A student may petition to apply up to a maximum of two courses toward the master’s degree that were completed with grades of B or better at institutions outside the University of California and not used toward another degree.
Comprehensive Examination Plan
The comprehensive examination plan is only for students who will be receiving a terminal degree. After completing the required courses and the foreign language examination, the student must pass a comprehensive examination administered by a committee of the faculty. The committee, consisting of four members, is appointed by the chair. This examination is normally an oral examination, general in scope, and results in a terminal master’s degree. Requirements for receiving a master’s degree include the filing of a petition for advancement to candidacy form early in the quarter during which the student expects to receive the degree.
Every master’s degree thesis plan requires the completion of an approved thesis that demonstrates the student’s ability to perform original, independent research.
The thesis plan is the normal option and is required for all students who are continuing on for the doctoral degree. After completing the required courses for the master’s degree and the foreign language examination, the student submits a thesis based on original research to a thesis committee for approval. For students who wish to be considered for advancement into the doctoral program, copies of the thesis, complete and clearly legible but not necessarily in final form, must be given to the committee and the student affairs officer at least two weeks before the last day of classes of the quarter. Requirements for receiving a master’s degree include the filing of a petition for advancement to candidacy form early in the quarter during which the student expects to receive the degree. Before filing in the library, the thesis must be prepared in accord with formatting standards set by the University; information on these is available on the Graduate Division website.
By petition to the department chair, students may request one additional quarter of time to complete the master’s thesis. Justification for this additional quarter includes time needed to conduct field work or experimental work. Leaves of absence may also be considered.
If earlier graduate work was done at UCLA, admission into the doctoral program is considered on the basis of the following: (1) completion of all requirements for the master’s degree and (2) the faculty’s evaluation of the quality of the master’s thesis and of overall work and promise.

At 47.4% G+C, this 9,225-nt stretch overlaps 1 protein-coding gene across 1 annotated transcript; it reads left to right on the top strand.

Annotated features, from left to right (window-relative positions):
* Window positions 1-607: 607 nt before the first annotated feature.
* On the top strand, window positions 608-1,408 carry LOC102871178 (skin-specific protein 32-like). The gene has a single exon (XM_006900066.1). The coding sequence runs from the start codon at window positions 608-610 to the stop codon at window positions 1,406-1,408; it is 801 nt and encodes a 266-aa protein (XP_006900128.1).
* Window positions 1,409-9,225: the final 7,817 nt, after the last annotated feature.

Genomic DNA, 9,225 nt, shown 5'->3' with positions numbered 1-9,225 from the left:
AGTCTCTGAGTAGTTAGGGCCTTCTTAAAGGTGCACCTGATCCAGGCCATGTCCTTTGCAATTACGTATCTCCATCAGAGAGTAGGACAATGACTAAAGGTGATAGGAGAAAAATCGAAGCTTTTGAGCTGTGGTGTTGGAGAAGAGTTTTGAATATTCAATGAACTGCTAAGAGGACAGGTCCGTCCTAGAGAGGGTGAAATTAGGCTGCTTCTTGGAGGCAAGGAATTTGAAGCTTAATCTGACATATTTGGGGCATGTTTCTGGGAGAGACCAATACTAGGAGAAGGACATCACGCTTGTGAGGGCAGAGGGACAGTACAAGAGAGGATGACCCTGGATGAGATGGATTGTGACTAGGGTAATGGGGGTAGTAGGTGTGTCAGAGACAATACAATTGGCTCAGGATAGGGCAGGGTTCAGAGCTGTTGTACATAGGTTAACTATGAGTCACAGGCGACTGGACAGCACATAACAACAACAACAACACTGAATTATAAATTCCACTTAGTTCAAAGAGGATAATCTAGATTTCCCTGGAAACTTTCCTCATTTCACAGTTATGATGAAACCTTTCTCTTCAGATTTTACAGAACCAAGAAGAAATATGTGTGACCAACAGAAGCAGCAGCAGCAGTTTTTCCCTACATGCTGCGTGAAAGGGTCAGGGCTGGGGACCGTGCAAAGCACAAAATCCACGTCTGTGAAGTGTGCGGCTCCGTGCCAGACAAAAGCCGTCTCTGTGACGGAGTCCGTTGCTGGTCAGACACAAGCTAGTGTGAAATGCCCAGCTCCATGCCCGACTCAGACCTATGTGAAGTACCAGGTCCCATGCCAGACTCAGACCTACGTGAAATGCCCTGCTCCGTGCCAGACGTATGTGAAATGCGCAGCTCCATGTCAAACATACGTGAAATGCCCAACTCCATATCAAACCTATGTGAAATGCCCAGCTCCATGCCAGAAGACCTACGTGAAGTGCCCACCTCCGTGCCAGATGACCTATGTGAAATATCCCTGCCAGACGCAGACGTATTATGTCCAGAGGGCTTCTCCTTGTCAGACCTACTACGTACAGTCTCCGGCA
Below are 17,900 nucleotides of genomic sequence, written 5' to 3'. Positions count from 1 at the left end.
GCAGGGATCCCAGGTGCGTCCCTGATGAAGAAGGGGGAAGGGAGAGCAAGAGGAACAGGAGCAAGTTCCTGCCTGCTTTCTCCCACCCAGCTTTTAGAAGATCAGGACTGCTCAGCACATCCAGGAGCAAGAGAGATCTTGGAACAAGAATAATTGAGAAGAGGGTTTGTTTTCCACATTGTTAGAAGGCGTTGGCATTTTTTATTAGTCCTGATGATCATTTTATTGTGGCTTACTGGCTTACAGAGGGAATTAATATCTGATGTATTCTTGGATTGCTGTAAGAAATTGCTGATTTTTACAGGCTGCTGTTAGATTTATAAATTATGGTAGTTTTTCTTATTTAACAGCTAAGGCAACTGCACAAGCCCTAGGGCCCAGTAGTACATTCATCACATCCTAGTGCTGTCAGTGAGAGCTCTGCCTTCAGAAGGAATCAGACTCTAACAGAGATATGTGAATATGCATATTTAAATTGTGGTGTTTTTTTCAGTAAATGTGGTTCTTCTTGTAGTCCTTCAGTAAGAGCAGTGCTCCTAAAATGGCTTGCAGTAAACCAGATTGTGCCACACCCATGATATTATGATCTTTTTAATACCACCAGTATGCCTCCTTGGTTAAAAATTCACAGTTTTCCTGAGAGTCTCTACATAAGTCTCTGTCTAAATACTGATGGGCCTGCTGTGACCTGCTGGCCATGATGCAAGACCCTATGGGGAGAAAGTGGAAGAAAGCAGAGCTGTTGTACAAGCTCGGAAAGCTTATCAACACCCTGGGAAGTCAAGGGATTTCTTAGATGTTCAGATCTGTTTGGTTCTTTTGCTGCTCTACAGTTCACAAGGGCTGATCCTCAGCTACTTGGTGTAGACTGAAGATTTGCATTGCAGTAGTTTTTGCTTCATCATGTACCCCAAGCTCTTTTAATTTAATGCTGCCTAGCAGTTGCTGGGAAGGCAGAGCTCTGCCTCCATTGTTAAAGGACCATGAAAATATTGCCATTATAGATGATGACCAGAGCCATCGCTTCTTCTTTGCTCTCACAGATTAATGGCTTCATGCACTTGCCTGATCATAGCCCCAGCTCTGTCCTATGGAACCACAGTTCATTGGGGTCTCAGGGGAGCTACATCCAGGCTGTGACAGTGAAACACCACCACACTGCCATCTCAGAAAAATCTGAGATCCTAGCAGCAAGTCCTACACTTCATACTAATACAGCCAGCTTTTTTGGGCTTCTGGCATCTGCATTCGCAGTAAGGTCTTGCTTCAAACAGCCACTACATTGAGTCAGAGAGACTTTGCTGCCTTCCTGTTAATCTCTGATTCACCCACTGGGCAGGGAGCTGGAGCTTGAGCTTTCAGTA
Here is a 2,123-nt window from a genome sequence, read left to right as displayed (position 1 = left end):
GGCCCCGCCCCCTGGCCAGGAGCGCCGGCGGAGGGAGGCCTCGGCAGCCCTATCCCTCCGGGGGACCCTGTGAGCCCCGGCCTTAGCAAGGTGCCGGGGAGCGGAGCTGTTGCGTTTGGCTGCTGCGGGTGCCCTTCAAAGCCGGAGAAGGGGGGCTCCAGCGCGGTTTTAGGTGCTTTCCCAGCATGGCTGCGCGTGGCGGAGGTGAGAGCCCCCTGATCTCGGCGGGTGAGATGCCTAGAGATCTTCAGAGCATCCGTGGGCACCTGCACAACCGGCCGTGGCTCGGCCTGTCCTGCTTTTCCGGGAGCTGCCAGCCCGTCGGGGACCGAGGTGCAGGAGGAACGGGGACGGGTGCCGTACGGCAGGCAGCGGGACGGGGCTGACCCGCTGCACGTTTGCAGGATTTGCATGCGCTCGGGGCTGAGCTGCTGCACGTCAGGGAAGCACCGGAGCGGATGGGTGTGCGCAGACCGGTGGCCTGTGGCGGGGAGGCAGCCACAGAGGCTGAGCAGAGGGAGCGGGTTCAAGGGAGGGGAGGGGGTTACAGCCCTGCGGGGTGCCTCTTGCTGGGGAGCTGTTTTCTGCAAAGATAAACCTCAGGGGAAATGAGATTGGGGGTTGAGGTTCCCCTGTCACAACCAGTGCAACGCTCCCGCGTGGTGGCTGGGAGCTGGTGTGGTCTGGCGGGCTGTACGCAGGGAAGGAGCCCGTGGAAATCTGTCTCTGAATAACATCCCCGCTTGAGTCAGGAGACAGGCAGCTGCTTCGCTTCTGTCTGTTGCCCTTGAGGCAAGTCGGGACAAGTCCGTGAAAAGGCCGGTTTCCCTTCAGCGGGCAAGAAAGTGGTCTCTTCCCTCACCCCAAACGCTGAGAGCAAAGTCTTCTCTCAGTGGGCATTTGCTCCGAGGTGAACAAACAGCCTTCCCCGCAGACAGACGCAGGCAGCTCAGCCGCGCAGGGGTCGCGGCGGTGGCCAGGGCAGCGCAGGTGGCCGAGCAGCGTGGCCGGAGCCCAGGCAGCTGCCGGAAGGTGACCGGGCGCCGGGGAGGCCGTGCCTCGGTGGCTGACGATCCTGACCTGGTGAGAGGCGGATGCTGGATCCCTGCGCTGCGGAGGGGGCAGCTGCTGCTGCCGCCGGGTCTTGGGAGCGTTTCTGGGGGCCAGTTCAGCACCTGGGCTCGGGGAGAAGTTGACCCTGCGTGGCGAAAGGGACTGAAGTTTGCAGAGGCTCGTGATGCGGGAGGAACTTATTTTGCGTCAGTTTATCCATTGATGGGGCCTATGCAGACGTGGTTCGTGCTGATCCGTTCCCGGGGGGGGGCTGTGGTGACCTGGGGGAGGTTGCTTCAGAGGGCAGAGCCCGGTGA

Six quarters is considered the normative time to the master’s degree (excluding pre-approved quarters required to make up deficiency courses, to complete field work/experimental work, and approved leave of absence). All students must complete the master’s degree requirements and be considered by faculty vote for further advancement through the program. Students who are not considered for admission to the doctoral program by the end of seven quarters are required to take an oral comprehensive examination and a terminal master’s degree, or are recommended for dismissal from the program for insufficient progress to degree.
Students are required to formally nominate a doctoral committee prior to the oral qualifying examination. The chair of the doctoral committee is the primary adviser at this stage, and provides intellectual guidance and advice in the student’s area of interest. Students are encouraged to consult the department’s director of graduate studies at any time and for any academic advice or purpose.
Major Fields or Subdisciplines
Students may specialize in syntax, semantics, phonology, phonetics, language change, typology, neurolinguistics, psycholinguistics, computational linguistics, and many language areas, notably African languages and American Indian languages. Other specializations may be possible, depending on the availability of faculty expertise.
Foreign Language Requirement
To receive the doctoral degree, students are required to take 36 units of graduate coursework beyond the master’s degree requirements. Normative time to complete these 36 units is by the end of the 10th quarter of graduate study. These units must include Linguistics 210A, 210B, and eight units in an area distinct from that of the student’s major area of concentration. The 36 units may not include Linguistics 275 (colloquium), any 300- or 400-level course, 597, or 599. Of the 36 units, no more than 12 units may be in Linguistics 596A. A maximum of four two-unit seminars may be included in the 36 units. At some time, some of the results of the student’s research must be presented at a meeting of the Linguistics Department Colloquium. This is a requirement for the degree.